The only head coach to have won anything with LeBron James stood there Friday night, muttering about how nights like this develop “collective character.”

Erik Spoelstra, like David Blatt, had to get used to having everybody read his body language or that of James in 2010, when the King signed up with the Miami Heat. Like Blatt, there were reported incidents of dissent. Like Blatt, there was what appeared to be a push – in the 17th game of the Spoelstra-James relationship, a loss to the Dallas Mavericks.

But unlike Blatt, who was fired by the Cleveland Cavaliers Friday night despite having the team in first place either because of James’ behind-the-scenes politicking or (perhaps worse) because general manager David Griffin didn’t think things felt right in the locker room, Spoelstra not only survived, the two of them won back-to-back titles. And when James returned to Cleveland there were times that people who knew him and Spoelstra said he sounded at times an awful lot like his former coach.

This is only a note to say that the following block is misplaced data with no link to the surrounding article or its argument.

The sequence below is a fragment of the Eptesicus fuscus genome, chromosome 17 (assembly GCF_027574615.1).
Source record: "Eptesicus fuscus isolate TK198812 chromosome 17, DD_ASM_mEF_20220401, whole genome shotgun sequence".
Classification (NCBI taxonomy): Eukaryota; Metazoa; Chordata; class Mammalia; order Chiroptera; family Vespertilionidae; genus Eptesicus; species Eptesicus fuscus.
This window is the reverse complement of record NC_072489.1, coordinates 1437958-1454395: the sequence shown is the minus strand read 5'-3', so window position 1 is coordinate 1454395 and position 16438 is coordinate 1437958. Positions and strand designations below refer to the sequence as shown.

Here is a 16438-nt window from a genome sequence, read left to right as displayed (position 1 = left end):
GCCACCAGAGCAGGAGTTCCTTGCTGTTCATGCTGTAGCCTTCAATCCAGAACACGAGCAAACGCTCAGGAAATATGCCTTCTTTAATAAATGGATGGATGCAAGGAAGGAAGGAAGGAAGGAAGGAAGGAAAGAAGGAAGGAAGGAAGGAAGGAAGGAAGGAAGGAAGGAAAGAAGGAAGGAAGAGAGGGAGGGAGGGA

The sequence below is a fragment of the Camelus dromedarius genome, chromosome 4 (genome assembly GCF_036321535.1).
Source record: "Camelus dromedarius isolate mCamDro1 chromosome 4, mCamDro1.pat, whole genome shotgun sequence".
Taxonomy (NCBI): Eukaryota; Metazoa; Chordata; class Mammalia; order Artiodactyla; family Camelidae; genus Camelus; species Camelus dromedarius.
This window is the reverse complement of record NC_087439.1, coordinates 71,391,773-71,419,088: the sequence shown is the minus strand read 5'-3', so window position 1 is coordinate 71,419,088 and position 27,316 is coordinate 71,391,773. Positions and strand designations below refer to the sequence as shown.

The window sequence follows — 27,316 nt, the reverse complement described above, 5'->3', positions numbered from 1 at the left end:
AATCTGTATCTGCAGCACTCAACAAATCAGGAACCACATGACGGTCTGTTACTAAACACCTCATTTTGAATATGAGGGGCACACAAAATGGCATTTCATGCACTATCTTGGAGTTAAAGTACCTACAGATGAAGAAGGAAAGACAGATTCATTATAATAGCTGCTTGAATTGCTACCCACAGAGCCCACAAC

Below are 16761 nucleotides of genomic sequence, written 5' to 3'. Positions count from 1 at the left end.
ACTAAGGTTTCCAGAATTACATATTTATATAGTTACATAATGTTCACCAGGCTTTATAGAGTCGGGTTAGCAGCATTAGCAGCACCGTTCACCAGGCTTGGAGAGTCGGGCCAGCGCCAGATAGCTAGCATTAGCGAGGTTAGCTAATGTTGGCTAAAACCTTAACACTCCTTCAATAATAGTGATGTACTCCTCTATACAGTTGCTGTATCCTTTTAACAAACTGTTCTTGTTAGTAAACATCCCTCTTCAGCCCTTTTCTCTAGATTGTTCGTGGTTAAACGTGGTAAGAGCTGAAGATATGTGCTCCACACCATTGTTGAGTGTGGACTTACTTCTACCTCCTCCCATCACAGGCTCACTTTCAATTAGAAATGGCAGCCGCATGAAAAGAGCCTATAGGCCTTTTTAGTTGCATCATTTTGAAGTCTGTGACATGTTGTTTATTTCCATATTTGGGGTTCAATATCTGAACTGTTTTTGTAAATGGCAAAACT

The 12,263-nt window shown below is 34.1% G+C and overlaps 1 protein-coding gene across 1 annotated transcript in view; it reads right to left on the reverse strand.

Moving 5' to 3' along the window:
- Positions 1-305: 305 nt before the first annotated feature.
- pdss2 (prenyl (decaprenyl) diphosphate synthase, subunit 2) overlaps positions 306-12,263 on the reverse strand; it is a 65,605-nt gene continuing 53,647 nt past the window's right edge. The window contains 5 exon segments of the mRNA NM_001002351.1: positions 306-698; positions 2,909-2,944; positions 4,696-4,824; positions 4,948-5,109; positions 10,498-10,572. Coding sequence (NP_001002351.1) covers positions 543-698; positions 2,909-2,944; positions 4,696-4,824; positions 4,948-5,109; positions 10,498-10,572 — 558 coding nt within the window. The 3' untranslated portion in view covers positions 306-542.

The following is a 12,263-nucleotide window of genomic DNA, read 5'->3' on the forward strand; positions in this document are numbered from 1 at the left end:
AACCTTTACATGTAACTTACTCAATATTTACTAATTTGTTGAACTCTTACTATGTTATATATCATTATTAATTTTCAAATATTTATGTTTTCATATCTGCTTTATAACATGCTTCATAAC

Eight years in, Spoelstra is part of the NBA furniture. While he must surely have felt for Blatt like other members of the coaching fraternity, his bigger concern was putting a healthy team on the court. Hassan Whiteside and Goran Dragic were both out for Friday’s loss to the Toronto Raptors, while Dwyane Wade rolled out of sick bed to play.